To Best the Boys Book Review


    Rhen Tellur, the main character in To Best the Boys by Mary Weber, has struggled to prove to others around her that she is as good as doing something as any boy. Better, in fact. So when the mysterious disease that has swept through her seaside town, and hits Rhen’s mother, Rhen is determined to do anything to help find the cure. So she enters the yearly competition for a scholarship to the esteemed Stemwick University, with her cousin Seleni by her side. However, this competition is strictly meant for boys…

So Rhen and Seleni go undercover to survive. Not everyone comes out of that maze alive.

         To Best the Boys shows many high action moments within the maze, perfect for fans of books based on survival. Readers also get a glimpse into Rhen’s life in the lower class, and Seleni’s more privileged life, and explores (and disproves) gender stereotypes that still exist in the world today, which in turn helps readers better understand our own world. They (Seleni and Rhen) might be some of the strangest types of heroes you will ever meet. Perfect for fans of the Hunger Games, the two books are very close in storyline.

        Readers who enjoy reading stories about strong women and girls, or simply like a survival based book, would love this. Many who have read the Hunger Games would also enjoy this book, they have very similar plot lines, with strong girls and a deadly game orchestrated for others entertainment.

Book Recommendations

I love to read in my spare time, and thought it would be nice if i branched out from mythology a bit and shared a couple of my favorites! I will include author and genre to help, along with the title of the book. Many books I read come in a series, and i will mention that too.

1. The Red Pyramid by Rick Riordan

This book is a fantasy genre. It is centered around Egyptian mythology, and the author is a definite favorite of mine, so more books of his will most likely appear one the list farther on. Yes, it is a series, and there are two other books in the Kane Chronicles series, Throne of Fire and The Serpent’s Shadow.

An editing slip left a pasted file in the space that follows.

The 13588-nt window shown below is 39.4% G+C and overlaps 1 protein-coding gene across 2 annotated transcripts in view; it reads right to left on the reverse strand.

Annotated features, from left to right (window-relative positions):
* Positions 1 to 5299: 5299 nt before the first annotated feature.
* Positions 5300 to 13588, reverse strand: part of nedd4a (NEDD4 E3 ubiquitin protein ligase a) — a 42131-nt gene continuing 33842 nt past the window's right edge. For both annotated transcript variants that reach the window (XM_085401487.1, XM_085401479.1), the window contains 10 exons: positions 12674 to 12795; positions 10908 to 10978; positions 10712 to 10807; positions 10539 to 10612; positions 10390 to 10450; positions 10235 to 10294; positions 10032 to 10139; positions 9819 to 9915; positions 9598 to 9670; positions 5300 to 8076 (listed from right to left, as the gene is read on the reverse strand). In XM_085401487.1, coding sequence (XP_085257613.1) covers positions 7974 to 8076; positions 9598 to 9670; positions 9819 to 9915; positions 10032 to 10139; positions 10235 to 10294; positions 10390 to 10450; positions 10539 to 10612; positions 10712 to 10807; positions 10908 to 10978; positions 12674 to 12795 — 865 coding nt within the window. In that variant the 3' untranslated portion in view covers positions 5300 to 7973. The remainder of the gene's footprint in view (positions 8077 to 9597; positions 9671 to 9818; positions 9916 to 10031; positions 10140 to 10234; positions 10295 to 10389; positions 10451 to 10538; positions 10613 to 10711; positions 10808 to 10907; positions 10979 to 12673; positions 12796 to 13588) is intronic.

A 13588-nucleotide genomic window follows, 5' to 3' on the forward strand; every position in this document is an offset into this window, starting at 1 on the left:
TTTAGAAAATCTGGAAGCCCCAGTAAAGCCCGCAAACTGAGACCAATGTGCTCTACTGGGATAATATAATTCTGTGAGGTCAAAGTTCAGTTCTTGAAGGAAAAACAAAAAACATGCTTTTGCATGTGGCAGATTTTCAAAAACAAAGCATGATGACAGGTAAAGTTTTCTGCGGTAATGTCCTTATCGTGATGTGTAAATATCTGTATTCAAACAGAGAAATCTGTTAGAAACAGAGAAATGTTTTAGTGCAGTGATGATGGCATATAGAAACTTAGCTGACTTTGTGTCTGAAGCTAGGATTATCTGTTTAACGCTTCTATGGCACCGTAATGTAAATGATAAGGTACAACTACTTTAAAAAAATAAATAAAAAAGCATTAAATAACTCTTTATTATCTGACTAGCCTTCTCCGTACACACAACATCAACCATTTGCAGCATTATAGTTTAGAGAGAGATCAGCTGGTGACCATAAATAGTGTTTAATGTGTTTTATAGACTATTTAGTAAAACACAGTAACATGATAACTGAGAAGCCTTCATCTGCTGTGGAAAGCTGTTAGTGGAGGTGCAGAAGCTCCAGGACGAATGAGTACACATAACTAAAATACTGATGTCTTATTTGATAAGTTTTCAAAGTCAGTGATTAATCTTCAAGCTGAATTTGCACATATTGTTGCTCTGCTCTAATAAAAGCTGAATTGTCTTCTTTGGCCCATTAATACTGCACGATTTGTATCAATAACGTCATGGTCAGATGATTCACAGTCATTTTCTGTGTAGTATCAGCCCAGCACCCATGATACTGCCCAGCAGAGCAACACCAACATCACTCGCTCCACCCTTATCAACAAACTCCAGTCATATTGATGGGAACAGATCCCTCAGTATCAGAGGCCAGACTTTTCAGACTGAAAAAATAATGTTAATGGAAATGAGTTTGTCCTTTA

2. To Best the Boys by Mary Weber

One of the lesser known books on this list, still excellent.Realistic fiction, which normally doesn’t really fit with reading style (I prefer regular fiction) but there is no way this book wasn’t making its way on here. It is mostly about a girl trying to prove she is good enough, so she sneaks into a deadly contest for a scholarship to one of the most prestigious schools around. Only, the contest is only open to boys.

3. Nevermoor: The Trials of Morrigan Crow by Jessica Townsend

I am putting this on here (despite still just getting started on reading it) because it came recommended from a friend who is also a big reader and her reading style is the same as mine. Honestly, just read it. It sounds and looks exciting (for me at least) and is part of a series.

4.  Fairy-Tale Detectives by Michael Buckley

I know, I know, who wants to read a book with a title like that at my age? Don’t underestimate this book. Or the series. Yes, it has fairy-tales, and evil villains….but does the evil villain normally look like a cute little girl with a pet “kitty”? (I say kitty with air quotes because her so-called “kitty” is a huge Jabberwocky, which is basically a dragon) Not to mention this little girl is generally considered a hero. And of course, the fairies. I could never forget the fairies. The fairy in question enjoys writing on people’s faces with Sharpie, ordering around an army of pixies (tiny floating lights) and random forest creatures, dumping vats of stuff that I prefer to keep unnamed for your sake on people,  and generally causing chaos. Fun times. Go read it the book now, please.

5. A Tale Dark and Grimm by Adam Gidwitz

Again with the fairytales. I seem to have a thing for mythology and fairytales with a twist…oh well. I’m sure people all know the children’s versions of the story, warped and twisted into a cute cuddly thing with good always easily triumphing over the bad, evil villain. And while some people are perfectly comfortable with that. And some people would probably prefer the original versions, without all the cute cuddly ness. This series is for those people. Not the original tales in that boring old language I can never understand, or just the tales all juts in that book. No. This a tales cross over each other, and all fits together seamlessly to create one web of a story. I loved this series overall and highly recommend it, just not within earshot of young kids and easily frightened people when reading aloud.

Well, there’s my list so far. I will probably update this list about once a week, so when in need of a good book, there will be some new ones posted. If you would like more details or a better summary of a book, I will reply in the comments.